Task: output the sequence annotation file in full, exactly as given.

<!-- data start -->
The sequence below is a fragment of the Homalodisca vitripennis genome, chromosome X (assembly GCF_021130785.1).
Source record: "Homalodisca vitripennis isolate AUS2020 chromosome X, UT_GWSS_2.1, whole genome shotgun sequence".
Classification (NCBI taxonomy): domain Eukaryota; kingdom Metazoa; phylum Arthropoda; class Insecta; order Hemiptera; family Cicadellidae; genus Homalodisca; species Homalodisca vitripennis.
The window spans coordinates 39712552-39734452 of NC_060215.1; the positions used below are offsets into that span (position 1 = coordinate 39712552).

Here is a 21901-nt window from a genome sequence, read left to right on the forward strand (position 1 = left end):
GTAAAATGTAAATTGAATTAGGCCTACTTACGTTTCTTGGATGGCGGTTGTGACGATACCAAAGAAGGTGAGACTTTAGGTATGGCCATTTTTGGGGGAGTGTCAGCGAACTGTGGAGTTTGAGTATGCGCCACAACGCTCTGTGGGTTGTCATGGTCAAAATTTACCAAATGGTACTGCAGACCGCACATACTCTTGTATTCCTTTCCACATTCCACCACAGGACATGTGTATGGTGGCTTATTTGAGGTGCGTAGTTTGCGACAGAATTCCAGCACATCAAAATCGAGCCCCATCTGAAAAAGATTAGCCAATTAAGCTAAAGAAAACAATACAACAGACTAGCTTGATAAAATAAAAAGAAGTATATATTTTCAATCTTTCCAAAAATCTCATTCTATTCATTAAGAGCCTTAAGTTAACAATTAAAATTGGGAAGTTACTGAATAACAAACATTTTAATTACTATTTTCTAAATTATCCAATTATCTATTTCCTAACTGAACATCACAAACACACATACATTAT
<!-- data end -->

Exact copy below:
The sequence below is a fragment of the Homalodisca vitripennis genome, chromosome X (assembly GCF_021130785.1).
Source record: "Homalodisca vitripennis isolate AUS2020 chromosome X, UT_GWSS_2.1, whole genome shotgun sequence".
Classification (NCBI taxonomy): domain Eukaryota; kingdom Metazoa; phylum Arthropoda; class Insecta; order Hemiptera; family Cicadellidae; genus Homalodisca; species Homalodisca vitripennis.
The window spans coordinates 39712552-39734452 of NC_060215.1; the positions used below are offsets into that span (position 1 = coordinate 39712552).

Here is a 21901-nt window from a genome sequence, read left to right on the forward strand (position 1 = left end):
GTAAAATGTAAATTGAATTAGGCCTACTTACGTTTCTTGGATGGCGGTTGTGACGATACCAAAGAAGGTGAGACTTTAGGTATGGCCATTTTTGGGGGAGTGTCAGCGAACTGTGGAGTTTGAGTATGCGCCACAACGCTCTGTGGGTTGTCATGGTCAAAATTTACCAAATGGTACTGCAGACCGCACATACTCTTGTATTCCTTTCCACATTCCACCACAGGACATGTGTATGGTGGCTTATTTGAGGTGCGTAGTTTGCGACAGAATTCCAGCACATCAAAATCGAGCCCCATCTGAAAAAGATTAGCCAATTAAGCTAAAGAAAACAATACAACAGACTAGCTTGATAAAATAAAAAGAAGTATATATTTTCAATCTTTCCAAAAATCTCATTCTATTCATTAAGAGCCTTAAGTTAACAATTAAAATTGGGAAGTTACTGAATAACAAACATTTTAATTACTATTTTCTAAATTATCCAATTATCTATTTCCTAACTGAACATCACAAACACACATACATTAT